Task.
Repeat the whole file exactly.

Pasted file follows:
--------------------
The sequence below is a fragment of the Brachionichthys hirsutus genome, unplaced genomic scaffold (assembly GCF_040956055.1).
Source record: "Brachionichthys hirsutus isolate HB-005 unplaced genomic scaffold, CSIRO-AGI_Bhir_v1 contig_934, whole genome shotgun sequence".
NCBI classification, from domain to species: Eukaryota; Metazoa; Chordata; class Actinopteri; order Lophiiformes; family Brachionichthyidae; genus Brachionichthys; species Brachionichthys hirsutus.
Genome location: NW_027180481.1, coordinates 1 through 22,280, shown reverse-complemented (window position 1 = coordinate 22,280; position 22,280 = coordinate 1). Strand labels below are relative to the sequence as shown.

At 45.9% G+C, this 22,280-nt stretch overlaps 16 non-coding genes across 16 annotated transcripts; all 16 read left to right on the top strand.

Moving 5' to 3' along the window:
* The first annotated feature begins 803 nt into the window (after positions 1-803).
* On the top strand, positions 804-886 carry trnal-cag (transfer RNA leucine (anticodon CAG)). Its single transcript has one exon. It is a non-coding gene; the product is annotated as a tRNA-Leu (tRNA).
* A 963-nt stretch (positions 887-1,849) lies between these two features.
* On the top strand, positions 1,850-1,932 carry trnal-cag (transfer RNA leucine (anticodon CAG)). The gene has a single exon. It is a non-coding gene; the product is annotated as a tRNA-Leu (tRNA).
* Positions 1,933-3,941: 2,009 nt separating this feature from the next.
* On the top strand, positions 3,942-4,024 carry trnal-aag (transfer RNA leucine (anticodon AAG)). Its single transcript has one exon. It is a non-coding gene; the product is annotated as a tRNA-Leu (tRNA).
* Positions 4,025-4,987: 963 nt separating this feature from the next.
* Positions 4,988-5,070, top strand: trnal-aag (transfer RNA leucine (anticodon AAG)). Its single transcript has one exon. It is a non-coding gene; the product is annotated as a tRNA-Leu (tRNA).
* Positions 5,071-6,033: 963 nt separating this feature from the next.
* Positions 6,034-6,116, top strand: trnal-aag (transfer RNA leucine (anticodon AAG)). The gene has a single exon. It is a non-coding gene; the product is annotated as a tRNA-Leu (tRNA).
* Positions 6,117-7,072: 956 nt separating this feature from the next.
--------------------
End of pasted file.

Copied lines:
The sequence below is a fragment of the Brachionichthys hirsutus genome, unplaced genomic scaffold (assembly GCF_040956055.1).
Source record: "Brachionichthys hirsutus isolate HB-005 unplaced genomic scaffold, CSIRO-AGI_Bhir_v1 contig_934, whole genome shotgun sequence".
NCBI classification, from domain to species: Eukaryota; Metazoa; Chordata; class Actinopteri; order Lophiiformes; family Brachionichthyidae; genus Brachionichthys; species Brachionichthys hirsutus.
Genome location: NW_027180481.1, coordinates 1 through 22,280, shown reverse-complemented (window position 1 = coordinate 22,280; position 22,280 = coordinate 1). Strand labels below are relative to the sequence as shown.

At 45.9% G+C, this 22,280-nt stretch overlaps 16 non-coding genes across 16 annotated transcripts; all 16 read left to right on the top strand.

Moving 5' to 3' along the window:
* The first annotated feature begins 803 nt into the window (after positions 1-803).
* On the top strand, positions 804-886 carry trnal-cag (transfer RNA leucine (anticodon CAG)). Its single transcript has one exon. It is a non-coding gene; the product is annotated as a tRNA-Leu (tRNA).
* A 963-nt stretch (positions 887-1,849) lies between these two features.
* On the top strand, positions 1,850-1,932 carry trnal-cag (transfer RNA leucine (anticodon CAG)). The gene has a single exon. It is a non-coding gene; the product is annotated as a tRNA-Leu (tRNA).
* Positions 1,933-3,941: 2,009 nt separating this feature from the next.
* On the top strand, positions 3,942-4,024 carry trnal-aag (transfer RNA leucine (anticodon AAG)). Its single transcript has one exon. It is a non-coding gene; the product is annotated as a tRNA-Leu (tRNA).
* Positions 4,025-4,987: 963 nt separating this feature from the next.
* Positions 4,988-5,070, top strand: trnal-aag (transfer RNA leucine (anticodon AAG)). Its single transcript has one exon. It is a non-coding gene; the product is annotated as a tRNA-Leu (tRNA).
* Positions 5,071-6,033: 963 nt separating this feature from the next.
* Positions 6,034-6,116, top strand: trnal-aag (transfer RNA leucine (anticodon AAG)). The gene has a single exon. It is a non-coding gene; the product is annotated as a tRNA-Leu (tRNA).
* Positions 6,117-7,072: 956 nt separating this feature from the next.